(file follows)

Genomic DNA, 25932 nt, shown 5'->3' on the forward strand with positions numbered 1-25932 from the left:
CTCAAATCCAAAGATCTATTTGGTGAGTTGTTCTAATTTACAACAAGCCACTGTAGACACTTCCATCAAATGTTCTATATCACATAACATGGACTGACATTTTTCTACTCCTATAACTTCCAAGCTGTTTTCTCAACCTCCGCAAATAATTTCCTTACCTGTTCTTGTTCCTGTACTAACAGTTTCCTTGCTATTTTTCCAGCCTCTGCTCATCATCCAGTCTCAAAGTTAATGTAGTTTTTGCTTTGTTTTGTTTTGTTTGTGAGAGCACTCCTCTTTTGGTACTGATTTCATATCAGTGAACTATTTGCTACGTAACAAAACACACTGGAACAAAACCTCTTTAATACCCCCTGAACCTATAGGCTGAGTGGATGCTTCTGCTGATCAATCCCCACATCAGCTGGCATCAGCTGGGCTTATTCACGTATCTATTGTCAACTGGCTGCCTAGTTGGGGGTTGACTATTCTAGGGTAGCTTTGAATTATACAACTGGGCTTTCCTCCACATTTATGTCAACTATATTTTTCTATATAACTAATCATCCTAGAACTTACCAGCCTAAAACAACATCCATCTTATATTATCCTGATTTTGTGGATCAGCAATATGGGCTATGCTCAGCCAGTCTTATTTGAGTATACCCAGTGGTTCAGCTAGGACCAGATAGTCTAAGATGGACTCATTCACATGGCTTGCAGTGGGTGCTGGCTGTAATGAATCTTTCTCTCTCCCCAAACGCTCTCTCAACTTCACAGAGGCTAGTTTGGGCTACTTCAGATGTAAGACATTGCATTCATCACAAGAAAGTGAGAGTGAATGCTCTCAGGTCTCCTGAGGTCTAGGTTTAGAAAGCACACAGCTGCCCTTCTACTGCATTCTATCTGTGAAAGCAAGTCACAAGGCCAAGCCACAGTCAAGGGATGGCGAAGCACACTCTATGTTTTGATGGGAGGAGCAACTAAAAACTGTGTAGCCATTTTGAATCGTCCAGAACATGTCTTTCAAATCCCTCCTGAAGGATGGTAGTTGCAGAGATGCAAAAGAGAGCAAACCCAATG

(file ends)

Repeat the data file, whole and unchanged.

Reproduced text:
Genomic DNA, 25932 nt, shown 5'->3' on the forward strand with positions numbered 1-25932 from the left:
CTCAAATCCAAAGATCTATTTGGTGAGTTGTTCTAATTTACAACAAGCCACTGTAGACACTTCCATCAAATGTTCTATATCACATAACATGGACTGACATTTTTCTACTCCTATAACTTCCAAGCTGTTTTCTCAACCTCCGCAAATAATTTCCTTACCTGTTCTTGTTCCTGTACTAACAGTTTCCTTGCTATTTTTCCAGCCTCTGCTCATCATCCAGTCTCAAAGTTAATGTAGTTTTTGCTTTGTTTTGTTTTGTTTGTGAGAGCACTCCTCTTTTGGTACTGATTTCATATCAGTGAACTATTTGCTACGTAACAAAACACACTGGAACAAAACCTCTTTAATACCCCCTGAACCTATAGGCTGAGTGGATGCTTCTGCTGATCAATCCCCACATCAGCTGGCATCAGCTGGGCTTATTCACGTATCTATTGTCAACTGGCTGCCTAGTTGGGGGTTGACTATTCTAGGGTAGCTTTGAATTATACAACTGGGCTTTCCTCCACATTTATGTCAACTATATTTTTCTATATAACTAATCATCCTAGAACTTACCAGCCTAAAACAACATCCATCTTATATTATCCTGATTTTGTGGATCAGCAATATGGGCTATGCTCAGCCAGTCTTATTTGAGTATACCCAGTGGTTCAGCTAGGACCAGATAGTCTAAGATGGACTCATTCACATGGCTTGCAGTGGGTGCTGGCTGTAATGAATCTTTCTCTCTCCCCAAACGCTCTCTCAACTTCACAGAGGCTAGTTTGGGCTACTTCAGATGTAAGACATTGCATTCATCACAAGAAAGTGAGAGTGAATGCTCTCAGGTCTCCTGAGGTCTAGGTTTAGAAAGCACACAGCTGCCCTTCTACTGCATTCTATCTGTGAAAGCAAGTCACAAGGCCAAGCCACAGTCAAGGGATGGCGAAGCACACTCTATGTTTTGATGGGAGGAGCAACTAAAAACTGTGTAGCCATTTTGAATCGTCCAGAACATGTCTTTCAAATCCCTCCTGAAGGATGGTAGTTGCAGAGATGCAAAAGAGAGCAAACCCAATG